I had three days to the end of term, not that we did much good with them. I saved up some mathematical curiosities, like Fibonacci numbers, with illustrations from nature. Finally it was over, and I had the summer stretching ahead with no summer school that year, just some preparation for next term. So Thursday morning, I woke late, for me, hearing someone hammering on the front door, grabbed a dressing-gown and made my way downstairs. I expected some sort of delivery, probably in error, since I couldn't think of anything I'd ordered. I opened the door, to be confronted with a very distressed Tania Benton.
In modest jeans and jacket, she had a large rucksack on her back and a holdall in her right hand. She had, clearly, been crying.
"Mister Woodford ... sir ... I'm sorry, but you did say you'd help..."
"Certainly, if I can. You'd better come in, Tania. Dump your stuff in the hall. D'you want coffee?"
She obeyed as I was speaking and the holdall and rucksack hit the floor. I opened the lounge door and waved her in. "Milk with your coffee?"
"Oh ... yes, please."
In the kitchen, I busied myself with the making of coffee. Breakfast would have to wait. I heated and frothed milk – I don't care for it myself, but I like making fancy coffee – and took her latte and my black coffee on a tray with some biscuits into the lounge. She was perched, as if ready to flee, on the edge of one of the chairs. Putting the tray on the coffee table in front of her, I seated myself in an adjacent chair. "Relax!" I ordered, as she picked up her mug. "There's nothing so broke it can't be fixed." (My apologies for that. My verbal grammar slips from time to time – deliberately.)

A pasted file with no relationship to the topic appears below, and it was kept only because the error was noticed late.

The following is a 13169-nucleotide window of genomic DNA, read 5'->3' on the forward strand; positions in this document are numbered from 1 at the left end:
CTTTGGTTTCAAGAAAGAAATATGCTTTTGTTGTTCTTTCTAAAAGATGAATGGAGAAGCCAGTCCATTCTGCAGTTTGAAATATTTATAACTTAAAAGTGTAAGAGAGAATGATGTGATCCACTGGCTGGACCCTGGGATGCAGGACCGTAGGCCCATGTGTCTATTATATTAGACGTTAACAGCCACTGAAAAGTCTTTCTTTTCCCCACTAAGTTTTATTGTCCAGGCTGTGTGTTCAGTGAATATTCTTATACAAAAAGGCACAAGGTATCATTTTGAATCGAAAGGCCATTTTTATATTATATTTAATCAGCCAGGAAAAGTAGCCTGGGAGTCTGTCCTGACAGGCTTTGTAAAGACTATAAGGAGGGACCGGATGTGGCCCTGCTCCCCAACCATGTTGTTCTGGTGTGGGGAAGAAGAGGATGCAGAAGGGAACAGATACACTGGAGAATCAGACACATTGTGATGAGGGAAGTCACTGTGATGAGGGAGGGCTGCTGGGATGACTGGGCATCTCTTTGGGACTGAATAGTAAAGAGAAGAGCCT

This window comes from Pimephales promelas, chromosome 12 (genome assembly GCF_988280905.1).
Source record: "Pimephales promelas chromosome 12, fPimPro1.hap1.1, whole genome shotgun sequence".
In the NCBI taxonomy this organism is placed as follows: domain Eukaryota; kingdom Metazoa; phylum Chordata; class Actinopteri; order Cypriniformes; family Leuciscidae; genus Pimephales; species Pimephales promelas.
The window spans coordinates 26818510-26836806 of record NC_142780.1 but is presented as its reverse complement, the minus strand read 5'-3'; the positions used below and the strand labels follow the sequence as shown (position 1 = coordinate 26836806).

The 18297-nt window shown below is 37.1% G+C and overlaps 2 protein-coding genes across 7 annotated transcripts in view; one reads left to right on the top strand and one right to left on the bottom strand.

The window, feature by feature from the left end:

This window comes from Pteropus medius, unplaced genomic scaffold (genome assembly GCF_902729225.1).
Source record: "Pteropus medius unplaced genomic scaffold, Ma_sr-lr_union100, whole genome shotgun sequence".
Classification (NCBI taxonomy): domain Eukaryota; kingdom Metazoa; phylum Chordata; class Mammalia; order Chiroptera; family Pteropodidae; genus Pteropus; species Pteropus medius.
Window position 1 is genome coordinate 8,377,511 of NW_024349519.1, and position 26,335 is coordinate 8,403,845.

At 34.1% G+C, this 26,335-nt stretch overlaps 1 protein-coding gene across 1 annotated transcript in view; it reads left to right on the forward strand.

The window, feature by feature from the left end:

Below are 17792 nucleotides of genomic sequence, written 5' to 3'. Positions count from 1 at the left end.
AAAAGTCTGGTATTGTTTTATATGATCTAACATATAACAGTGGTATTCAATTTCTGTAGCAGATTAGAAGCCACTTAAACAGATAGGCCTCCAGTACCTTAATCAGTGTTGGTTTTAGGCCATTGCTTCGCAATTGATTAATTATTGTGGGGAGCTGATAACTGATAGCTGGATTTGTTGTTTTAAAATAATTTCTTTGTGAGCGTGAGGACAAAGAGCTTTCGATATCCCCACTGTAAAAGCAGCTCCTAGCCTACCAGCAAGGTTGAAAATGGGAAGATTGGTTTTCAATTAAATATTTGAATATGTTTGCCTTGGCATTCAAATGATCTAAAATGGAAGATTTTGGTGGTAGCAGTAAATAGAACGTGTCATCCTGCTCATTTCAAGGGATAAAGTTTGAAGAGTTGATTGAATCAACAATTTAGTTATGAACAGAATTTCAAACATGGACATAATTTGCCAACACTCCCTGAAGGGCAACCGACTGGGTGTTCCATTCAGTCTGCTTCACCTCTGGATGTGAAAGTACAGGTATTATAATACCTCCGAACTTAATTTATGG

She looked at me with such an expression of devastation I was shocked. "You think?"
"I know," I said, with more assurance than I felt.
"When I got in Saturday, Mum and Dad went spare. They wouldn't listen to anything I tried to say, and even if they had, I don't think it would have made any difference. A couple of days of that, and I was ready to leave anyway, but they said if I was going to, as they put it, 'act the slut', I should get out and find somewhere to live where I wouldn't embarrass them. I crashed at my friend's – Ashley's – house, but her parents didn't want me there more than a couple of nights, and the others ... I think Mum and Dad must have been talking to them. So I'm on my own. I've got a little money, but I can't afford a flat of my own; actually, the deposit would almost clean me out. So I didn't know what to do. I've ... I'm on the homeless list, but..."
"But you're not a priority, and the bed-and-breakfast provision isn't very attractive." I thought about it as she was nodding in agreement. The social welfare structure in Britain has become increasingly threadbare over the years, and with the rise of expectations and the uncovering of unsavoury stories, homelessness is an increasing problem. I confess, I felt more sympathy toward someone like Tania than the faceless masses I'd never met, or only seen begging in the city centre. "Have you had breakfast?"